Billed as “the UK’s leading Carpenters’ show”, The Carpenters Experience brings together vocalist Maggie Nestor and eight musicians to capture yesterday once more in the form of Karen and Richard Carpenter’s Close To You, We’ve Only Just Begun, Top Of The World, Rainy Days And Mondays, Solitaire, Goodbye To Love, Please Mr Postman, For All We Know and Only Yesterday on August 28 at 7.30pm.
Dan Shrimpton, chair of the theatre trustees, says: “We’re thrilled to be staging live shows once again and welcoming audiences back through our theatre doors. We’ve missed the buzz of putting on a show and can’t wait for opening night.
“We’ve worked hard to make sure our theatre is Covid-safe. The new procedures and processes we’ve put in place have all been tried and tested. Our priority is to make sure your theatre experience is a safe one.”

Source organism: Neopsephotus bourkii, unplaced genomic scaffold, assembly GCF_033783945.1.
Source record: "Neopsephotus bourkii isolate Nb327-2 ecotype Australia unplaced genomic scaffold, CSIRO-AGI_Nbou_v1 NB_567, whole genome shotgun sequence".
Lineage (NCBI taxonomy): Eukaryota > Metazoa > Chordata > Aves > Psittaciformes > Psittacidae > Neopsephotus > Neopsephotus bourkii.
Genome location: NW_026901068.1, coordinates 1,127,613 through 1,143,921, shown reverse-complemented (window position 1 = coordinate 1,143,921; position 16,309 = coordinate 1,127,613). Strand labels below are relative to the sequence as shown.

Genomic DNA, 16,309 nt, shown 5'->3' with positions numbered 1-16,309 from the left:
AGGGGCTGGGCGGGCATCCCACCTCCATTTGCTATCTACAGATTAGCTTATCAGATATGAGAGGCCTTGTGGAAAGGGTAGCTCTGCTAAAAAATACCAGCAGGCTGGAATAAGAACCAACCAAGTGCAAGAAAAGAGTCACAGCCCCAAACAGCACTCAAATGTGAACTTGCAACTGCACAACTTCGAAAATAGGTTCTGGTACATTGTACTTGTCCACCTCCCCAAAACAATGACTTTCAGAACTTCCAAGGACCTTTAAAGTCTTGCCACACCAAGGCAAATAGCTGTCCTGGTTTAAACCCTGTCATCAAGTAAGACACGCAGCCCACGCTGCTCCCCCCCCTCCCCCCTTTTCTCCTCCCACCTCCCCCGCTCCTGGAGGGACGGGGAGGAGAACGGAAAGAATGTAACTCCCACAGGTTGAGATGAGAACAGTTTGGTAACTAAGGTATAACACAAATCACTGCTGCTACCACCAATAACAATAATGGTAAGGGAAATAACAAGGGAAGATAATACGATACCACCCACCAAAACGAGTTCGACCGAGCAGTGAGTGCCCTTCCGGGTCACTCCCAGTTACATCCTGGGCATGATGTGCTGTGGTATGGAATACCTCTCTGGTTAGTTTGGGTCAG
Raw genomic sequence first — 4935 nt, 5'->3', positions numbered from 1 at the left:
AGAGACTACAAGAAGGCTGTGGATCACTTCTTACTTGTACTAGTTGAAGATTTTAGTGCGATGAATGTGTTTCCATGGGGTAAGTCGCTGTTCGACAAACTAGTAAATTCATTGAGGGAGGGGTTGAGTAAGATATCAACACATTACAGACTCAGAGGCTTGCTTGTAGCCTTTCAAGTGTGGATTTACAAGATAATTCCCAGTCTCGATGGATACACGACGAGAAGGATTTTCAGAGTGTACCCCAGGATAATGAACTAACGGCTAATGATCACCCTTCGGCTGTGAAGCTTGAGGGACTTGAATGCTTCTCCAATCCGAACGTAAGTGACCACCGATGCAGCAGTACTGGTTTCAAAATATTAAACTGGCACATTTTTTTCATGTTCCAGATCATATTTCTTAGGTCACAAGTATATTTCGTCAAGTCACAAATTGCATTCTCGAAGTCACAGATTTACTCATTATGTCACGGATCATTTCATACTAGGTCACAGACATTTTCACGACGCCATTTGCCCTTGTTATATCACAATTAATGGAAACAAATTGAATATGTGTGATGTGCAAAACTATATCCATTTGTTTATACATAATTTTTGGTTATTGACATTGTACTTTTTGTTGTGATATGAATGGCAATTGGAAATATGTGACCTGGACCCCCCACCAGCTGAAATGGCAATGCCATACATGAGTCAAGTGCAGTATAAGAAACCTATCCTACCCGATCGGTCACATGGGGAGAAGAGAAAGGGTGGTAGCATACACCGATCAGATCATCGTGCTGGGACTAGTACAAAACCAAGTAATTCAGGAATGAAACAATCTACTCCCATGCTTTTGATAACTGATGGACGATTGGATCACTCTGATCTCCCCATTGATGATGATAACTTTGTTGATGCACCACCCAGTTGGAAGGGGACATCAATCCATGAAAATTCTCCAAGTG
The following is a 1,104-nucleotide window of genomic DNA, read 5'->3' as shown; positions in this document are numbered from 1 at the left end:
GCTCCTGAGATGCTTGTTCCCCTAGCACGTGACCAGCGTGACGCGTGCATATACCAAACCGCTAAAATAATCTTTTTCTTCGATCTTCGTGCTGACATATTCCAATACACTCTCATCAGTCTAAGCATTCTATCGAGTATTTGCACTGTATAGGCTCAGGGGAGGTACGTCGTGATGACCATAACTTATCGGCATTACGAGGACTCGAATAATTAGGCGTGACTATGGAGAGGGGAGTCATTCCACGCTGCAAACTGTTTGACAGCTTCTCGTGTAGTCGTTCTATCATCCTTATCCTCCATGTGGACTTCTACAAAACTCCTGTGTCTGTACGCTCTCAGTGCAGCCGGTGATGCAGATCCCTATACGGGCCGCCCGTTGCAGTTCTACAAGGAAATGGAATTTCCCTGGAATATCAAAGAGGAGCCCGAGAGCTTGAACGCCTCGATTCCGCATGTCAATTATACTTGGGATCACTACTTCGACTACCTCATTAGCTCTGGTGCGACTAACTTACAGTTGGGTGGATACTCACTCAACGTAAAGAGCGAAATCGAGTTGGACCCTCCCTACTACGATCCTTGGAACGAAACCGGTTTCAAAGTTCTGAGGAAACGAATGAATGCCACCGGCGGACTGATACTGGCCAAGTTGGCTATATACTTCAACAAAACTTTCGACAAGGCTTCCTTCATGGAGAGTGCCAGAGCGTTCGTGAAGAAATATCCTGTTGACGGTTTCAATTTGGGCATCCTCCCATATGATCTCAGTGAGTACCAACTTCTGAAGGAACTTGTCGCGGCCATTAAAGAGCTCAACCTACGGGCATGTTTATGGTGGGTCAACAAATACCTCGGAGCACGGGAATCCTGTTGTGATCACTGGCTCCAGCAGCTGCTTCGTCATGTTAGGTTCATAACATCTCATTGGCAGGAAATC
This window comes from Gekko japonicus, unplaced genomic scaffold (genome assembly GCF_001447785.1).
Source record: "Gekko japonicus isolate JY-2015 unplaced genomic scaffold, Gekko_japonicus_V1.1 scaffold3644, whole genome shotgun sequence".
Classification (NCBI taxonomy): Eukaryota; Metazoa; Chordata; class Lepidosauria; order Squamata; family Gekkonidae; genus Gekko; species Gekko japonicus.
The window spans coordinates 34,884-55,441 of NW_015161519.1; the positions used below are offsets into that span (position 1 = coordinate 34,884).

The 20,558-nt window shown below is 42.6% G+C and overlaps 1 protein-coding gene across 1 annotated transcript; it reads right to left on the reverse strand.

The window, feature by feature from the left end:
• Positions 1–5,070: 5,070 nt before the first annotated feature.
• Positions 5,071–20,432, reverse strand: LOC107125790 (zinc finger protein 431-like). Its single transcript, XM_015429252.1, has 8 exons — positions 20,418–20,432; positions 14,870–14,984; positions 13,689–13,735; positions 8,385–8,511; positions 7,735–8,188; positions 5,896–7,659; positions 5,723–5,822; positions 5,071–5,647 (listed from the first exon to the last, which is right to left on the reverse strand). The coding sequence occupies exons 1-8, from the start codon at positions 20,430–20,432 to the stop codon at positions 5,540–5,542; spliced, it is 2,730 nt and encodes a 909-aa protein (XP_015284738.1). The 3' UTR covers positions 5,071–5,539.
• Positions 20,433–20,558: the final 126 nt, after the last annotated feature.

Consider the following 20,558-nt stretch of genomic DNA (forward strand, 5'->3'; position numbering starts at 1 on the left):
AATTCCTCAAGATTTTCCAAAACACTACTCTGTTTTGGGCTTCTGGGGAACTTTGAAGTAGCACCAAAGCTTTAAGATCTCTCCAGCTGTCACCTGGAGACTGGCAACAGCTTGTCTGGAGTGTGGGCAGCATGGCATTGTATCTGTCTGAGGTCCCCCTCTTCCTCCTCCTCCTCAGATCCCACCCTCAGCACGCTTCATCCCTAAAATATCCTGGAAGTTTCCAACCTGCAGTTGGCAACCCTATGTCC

For more information on the shows, booking tickets and the new safety procedures, go to the website, josephowntreetheatre.co.uk, email firstname.lastname@example.org or ring 01904 501935.
THE JoRo has launched its latest fundraising campaign, Buy A Tile, as part of its wider Raise The Roof appeal set in motion last year.
Shrimpton says: “We’ve been staging shows and entertaining local communities in York for more than 85 years. The roof repairs are essential for safeguarding the future of our theatre, so we can continue entertaining communities in York for years and years to come.”